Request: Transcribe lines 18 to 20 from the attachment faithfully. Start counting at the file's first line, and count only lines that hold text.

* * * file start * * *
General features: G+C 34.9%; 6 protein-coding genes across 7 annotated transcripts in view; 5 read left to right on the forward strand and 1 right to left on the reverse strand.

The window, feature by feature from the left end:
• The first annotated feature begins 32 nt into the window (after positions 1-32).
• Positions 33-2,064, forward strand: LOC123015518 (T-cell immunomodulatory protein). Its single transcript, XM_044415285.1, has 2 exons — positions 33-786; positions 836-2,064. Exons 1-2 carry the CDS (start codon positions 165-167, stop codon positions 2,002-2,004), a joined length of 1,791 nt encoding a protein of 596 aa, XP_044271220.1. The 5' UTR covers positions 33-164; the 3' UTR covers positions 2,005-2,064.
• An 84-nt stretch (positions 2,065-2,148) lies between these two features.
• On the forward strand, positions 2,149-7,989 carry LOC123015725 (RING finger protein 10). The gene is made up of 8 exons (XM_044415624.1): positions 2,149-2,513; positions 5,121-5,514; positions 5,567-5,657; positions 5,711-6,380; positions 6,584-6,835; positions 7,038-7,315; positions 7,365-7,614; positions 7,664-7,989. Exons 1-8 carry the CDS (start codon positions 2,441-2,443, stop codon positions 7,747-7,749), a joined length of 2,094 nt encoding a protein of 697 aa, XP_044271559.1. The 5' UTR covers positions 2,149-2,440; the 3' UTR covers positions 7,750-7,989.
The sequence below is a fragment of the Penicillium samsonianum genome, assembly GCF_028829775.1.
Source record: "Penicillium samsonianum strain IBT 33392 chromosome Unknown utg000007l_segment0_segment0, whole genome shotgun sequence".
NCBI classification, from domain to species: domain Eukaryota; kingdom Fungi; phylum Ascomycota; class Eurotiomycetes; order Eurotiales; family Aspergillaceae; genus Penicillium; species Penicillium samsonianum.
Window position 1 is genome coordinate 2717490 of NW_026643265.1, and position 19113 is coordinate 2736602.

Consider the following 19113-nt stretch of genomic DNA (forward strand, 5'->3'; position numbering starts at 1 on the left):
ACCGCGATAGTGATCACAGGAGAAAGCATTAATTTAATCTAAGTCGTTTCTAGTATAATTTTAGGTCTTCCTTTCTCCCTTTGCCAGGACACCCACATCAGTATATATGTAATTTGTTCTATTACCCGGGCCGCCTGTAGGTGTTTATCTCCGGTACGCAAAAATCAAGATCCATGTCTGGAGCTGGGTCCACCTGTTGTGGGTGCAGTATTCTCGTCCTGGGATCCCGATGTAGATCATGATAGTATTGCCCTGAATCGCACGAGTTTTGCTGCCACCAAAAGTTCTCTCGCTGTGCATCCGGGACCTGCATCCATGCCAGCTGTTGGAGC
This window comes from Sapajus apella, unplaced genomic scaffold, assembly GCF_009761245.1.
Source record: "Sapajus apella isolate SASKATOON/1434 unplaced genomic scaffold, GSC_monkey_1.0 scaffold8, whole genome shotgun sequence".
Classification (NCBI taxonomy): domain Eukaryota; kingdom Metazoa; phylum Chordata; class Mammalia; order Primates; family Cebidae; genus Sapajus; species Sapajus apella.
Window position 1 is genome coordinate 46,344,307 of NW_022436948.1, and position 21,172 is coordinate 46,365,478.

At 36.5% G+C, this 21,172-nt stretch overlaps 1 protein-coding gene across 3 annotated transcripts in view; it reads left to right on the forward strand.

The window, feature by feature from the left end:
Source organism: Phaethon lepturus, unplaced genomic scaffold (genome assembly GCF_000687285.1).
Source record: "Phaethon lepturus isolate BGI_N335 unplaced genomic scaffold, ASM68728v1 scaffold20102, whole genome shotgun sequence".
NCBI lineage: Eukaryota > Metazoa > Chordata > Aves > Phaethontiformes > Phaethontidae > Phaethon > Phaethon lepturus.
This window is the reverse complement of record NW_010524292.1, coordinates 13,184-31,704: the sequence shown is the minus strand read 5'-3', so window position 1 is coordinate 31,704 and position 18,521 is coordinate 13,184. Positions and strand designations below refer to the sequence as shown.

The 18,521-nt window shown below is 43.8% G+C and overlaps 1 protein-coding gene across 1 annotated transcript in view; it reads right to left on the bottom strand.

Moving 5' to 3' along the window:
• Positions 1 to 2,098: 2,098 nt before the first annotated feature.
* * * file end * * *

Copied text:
The window, feature by feature from the left end:
Source organism: Phaethon lepturus, unplaced genomic scaffold (genome assembly GCF_000687285.1).
Source record: "Phaethon lepturus isolate BGI_N335 unplaced genomic scaffold, ASM68728v1 scaffold20102, whole genome shotgun sequence".